plea agreement is whether the decision of the trial court was clearly erroneous.*fn8

       

      [30] B.

       

      [31] We next look to the findings of the trial court and conclude that it failed to

      determine both the meaning of the plea agreement and whether the conduct of the

      prosecutor breached its obligations. The proper standard for determining whether a

      party has breached its obligations under a plea agreement is whether its actions

      constituted a material and substantial breach. The trial court failed to apply this

      standard and merely reaffirmed the defendant's sentence. It is not possible to discern

      from the trial court order whether the trial court thought that there was no breach, or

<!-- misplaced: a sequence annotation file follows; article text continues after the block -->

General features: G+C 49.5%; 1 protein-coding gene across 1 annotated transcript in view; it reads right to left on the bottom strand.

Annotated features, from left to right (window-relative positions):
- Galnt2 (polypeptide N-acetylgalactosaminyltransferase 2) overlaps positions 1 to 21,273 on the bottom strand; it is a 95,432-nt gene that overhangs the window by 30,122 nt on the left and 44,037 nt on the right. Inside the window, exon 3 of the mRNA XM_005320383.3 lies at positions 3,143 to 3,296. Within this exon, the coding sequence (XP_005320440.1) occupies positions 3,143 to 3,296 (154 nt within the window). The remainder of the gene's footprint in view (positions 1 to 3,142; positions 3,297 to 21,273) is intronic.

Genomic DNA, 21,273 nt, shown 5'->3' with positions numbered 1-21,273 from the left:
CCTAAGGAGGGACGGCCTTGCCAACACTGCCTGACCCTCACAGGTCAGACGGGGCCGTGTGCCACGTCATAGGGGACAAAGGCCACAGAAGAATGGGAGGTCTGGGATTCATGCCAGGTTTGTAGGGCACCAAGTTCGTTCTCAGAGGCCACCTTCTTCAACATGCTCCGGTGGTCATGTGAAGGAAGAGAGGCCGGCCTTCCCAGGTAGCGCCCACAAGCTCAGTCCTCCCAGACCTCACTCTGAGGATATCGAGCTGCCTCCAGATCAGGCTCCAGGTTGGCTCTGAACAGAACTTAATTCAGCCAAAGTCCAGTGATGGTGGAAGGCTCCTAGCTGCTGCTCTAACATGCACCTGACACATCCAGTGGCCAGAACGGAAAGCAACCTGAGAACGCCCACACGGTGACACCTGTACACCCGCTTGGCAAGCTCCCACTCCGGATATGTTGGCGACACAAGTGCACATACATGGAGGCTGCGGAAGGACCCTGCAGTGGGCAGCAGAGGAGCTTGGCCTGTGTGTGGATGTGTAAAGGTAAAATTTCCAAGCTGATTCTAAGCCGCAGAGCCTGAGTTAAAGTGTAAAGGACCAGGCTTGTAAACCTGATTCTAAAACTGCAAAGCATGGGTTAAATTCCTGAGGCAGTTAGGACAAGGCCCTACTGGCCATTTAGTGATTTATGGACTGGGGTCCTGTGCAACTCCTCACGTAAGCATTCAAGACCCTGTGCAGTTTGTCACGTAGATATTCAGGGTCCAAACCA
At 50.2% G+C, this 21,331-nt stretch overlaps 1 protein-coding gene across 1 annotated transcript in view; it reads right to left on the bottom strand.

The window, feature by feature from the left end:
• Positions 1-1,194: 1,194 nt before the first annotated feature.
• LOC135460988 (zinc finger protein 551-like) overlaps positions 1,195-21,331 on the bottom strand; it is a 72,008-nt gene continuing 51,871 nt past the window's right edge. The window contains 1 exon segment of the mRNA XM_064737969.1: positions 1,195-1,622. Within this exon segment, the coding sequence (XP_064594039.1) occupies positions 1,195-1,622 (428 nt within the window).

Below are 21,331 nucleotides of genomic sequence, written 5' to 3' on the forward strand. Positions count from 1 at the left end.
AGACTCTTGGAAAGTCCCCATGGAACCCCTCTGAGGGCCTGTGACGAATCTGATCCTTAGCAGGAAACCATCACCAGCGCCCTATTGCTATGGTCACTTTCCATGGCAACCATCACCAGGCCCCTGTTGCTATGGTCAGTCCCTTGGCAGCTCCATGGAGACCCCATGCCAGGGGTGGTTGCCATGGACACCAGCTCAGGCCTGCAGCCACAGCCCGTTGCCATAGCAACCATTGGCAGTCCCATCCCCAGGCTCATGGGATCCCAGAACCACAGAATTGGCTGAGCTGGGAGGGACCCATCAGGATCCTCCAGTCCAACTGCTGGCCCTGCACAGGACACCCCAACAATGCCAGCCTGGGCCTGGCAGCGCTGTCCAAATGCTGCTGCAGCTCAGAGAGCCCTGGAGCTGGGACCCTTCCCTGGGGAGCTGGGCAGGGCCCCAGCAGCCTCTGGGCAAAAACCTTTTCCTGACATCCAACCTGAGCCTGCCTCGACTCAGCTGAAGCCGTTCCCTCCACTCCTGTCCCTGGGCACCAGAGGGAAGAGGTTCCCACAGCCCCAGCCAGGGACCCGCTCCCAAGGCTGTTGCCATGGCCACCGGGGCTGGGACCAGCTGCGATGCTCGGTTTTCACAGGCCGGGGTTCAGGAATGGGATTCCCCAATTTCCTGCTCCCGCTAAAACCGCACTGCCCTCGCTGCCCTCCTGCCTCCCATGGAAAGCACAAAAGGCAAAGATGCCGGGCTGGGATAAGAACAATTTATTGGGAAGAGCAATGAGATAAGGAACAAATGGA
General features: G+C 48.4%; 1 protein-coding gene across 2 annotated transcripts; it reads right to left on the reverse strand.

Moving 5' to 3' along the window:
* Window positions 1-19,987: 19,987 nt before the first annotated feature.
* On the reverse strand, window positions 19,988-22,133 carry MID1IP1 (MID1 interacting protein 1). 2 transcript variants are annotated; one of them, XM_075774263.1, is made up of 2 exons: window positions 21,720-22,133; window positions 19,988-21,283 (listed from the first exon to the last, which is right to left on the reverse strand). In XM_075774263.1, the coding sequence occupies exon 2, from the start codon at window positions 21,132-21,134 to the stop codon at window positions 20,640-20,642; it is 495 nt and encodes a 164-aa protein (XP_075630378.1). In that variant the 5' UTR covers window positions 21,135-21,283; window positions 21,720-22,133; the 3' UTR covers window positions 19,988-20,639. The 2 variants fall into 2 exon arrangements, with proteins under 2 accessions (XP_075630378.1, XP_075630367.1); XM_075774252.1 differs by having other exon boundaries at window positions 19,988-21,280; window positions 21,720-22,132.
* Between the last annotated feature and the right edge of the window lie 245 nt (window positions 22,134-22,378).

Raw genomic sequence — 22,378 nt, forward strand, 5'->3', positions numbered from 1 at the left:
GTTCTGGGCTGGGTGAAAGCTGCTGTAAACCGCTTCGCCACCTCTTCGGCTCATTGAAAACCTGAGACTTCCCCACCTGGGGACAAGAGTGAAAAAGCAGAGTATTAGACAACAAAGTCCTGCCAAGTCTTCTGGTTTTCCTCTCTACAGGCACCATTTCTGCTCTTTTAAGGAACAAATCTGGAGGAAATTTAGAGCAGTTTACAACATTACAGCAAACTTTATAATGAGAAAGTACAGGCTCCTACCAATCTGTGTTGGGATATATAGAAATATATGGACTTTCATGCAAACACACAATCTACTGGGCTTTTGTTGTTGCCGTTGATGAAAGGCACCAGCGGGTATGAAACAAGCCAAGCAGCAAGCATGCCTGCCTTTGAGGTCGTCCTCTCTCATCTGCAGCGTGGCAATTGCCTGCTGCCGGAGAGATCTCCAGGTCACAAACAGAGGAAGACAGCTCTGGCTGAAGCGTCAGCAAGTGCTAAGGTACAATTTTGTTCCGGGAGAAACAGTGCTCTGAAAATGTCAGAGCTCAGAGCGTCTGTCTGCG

instead believed that no remedy was necessary for the breach because it had already

      reduced the sentence.

       

      [32] When a defendant reasonably and detrimentally relies on the prosecution's

      promises in a plea agreement, due process requires the enforcement of the plea

      agreement. See id. at 856; see also Santobello v. New York, 404 U.S. 257, 262 (1971)

      ("[W]hen a plea rests in any significant degree on a promise or agreement of the

      prosecutor, so that it can be said to be part of the inducement or consideration, the

      promise must be fulfilled."); People v. Macrander, 756 P.2d 356, 359 (Colo. 1988)

      (same); see also ABA Standards for Criminal Justice, Prosecution & Defense

      Function Section 3-4.2 at 88 (3d ed. 1993) ("A prosecutor should not fail to comply

      with a plea agreement, unless a defendant fails to comply . . . or other extenuating

      circumstances are present."). However, not every breach by a party releases the other

      party from its promises under the agreement.*fn9 A party is released from its plea

      agreement obligations in situations where the other party materially and substantially

      breaches an obligation under the plea agreement. See McCormick, 859 P.2d at 857;

      see also United States v. Barresse, 115 F.3d 610, 612 (8th Cir. 1997) (noting that